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A Raspy Voice

So I work at a research call center. We conduct all kinds of studies over the phone (and some through mail)–mostly on behalf of state entities. State Health Department, CDC, Voc Rehab, Office of Traffic Safety, etc.

I can share hundreds of stories (and possibly will share a few of them) where I was left with boiled blood and grated teeth by the end of the call, but I figured my first story should be about my favorite call encounter, or rather, the one that’s impacted me the most. It happened about two years ago.

We operate from 10am-9pm on weekdays, 10am-5pm on weekends. It was 7:53 at the time, and I was calling for a study that took on average 4-7 minutes. I had one of my worst refusals earlier that day, so I was feeling down. It was a rough night. However, I then called this woman. She sounded middle aged and tired. She was curt, and obviously annoyed that I dared to call her at 8:00pm. I, bracing myself for a flurry of insults and complaints, explained I’m calling on behalf of Sponsor, and wanted to speak with Fname Lname. “Oh, that’s my mom,” she said, “I’ll give you to her and she can deal with you.” I let out a sigh of relief (silently, of course) and waited.

Fname Lname had a rather raspy voice–one afflicted by years of cigarettes and ravaged by time–but she didn’t require that I speak up or slow down any, as similar voices do. She was nice, and agreed to partake in the study without any complaint.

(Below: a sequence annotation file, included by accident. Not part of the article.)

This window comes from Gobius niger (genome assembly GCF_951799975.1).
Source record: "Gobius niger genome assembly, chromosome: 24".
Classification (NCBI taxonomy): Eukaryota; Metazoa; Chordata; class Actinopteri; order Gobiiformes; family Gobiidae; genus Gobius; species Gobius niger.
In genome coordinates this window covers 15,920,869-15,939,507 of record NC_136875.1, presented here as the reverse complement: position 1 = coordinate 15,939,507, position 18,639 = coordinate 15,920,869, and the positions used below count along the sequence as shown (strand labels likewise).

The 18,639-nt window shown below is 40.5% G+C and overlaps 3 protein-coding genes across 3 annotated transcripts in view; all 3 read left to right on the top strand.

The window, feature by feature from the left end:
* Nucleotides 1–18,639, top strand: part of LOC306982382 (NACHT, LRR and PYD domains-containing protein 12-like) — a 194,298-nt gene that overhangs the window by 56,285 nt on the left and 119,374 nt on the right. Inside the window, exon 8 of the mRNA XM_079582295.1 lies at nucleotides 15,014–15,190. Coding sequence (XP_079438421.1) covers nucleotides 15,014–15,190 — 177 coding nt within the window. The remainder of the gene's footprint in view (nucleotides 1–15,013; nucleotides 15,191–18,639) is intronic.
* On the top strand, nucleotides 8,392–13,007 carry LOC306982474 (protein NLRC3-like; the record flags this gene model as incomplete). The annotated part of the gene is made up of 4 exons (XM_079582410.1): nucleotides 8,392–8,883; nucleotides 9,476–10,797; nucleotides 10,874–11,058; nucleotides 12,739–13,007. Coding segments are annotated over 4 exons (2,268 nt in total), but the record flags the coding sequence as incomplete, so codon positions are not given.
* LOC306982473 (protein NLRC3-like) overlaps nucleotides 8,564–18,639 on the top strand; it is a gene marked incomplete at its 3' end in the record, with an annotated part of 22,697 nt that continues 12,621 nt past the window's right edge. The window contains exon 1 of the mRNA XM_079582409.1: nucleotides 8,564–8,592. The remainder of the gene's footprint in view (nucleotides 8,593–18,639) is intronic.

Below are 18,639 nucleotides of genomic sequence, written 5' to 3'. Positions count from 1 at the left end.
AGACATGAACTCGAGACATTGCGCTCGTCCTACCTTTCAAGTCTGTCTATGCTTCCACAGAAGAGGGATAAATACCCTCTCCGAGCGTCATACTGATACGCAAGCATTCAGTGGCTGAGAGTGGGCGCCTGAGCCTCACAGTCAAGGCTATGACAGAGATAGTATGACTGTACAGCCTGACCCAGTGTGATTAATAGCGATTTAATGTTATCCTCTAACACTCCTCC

We started the interview and after almost every question she’d elaborate. And by elaborate, I don’t mean on the answer necessarily, but rather, she’d simply talk. She would weave stories from her childhood in between the questions as I slowly moved the interview along. She’d talk about her participation in the marches with Martin Luther King; she discussed her view on the current state of the world and her hopes for the future. She shared with me that she was on her death bed. That in a few weeks she’d mostly likely be gone.

At the end of our interviews, we always ask: Do you have any questions or concerns that I can address?

“Yes, well. Not a question, nor concern really, but I really wanted to Thank you. Lately I’ve more or less been forgotten in my wheel chair. People speak for me, over me. They don’t listen anymore. I guess it’s hard for them since my time is coming so close now, but I wanted to thank you for listening, for letting me talk. I know a lot of it didn’t have to do with the survey, but it was nice to speak again and be heard. I hope you lead a good life–pursue higher education and stick through it. And if that’s not your calling, that’s okay! but pursue your dreams–find what gets you energized, what gets you impassioned, and go for it! Be it music, or art, or family, or research,” she laughed softly at this point and I thanked her. “You have a wonderful life ahead of you and its yours to do with as you please. I think I’ll get some sleep now, thanks again, and have a great night.”

I’m not allowed to really show emotion–to show praise or positive feedback, nor negative feedback or disgust. We can’t, as it has the potential to introduce bias in their answers. We are to be realistic robots who must read the questions a certain way and take only the answers listed, to prod respondents along as they answer so that we can get the data needed and hang up. I never hated this more than I did that night. But alas, rules are rules.

I changed my college major after that. (And again, after that.) It’ll be a harder future for me at first, but it’ll be MY future, and I’m excited for it. And I have that raspy voice, now absent from this world, to thank for it.

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Two weeks left in call centre hell…

Her issue is more important than my schedule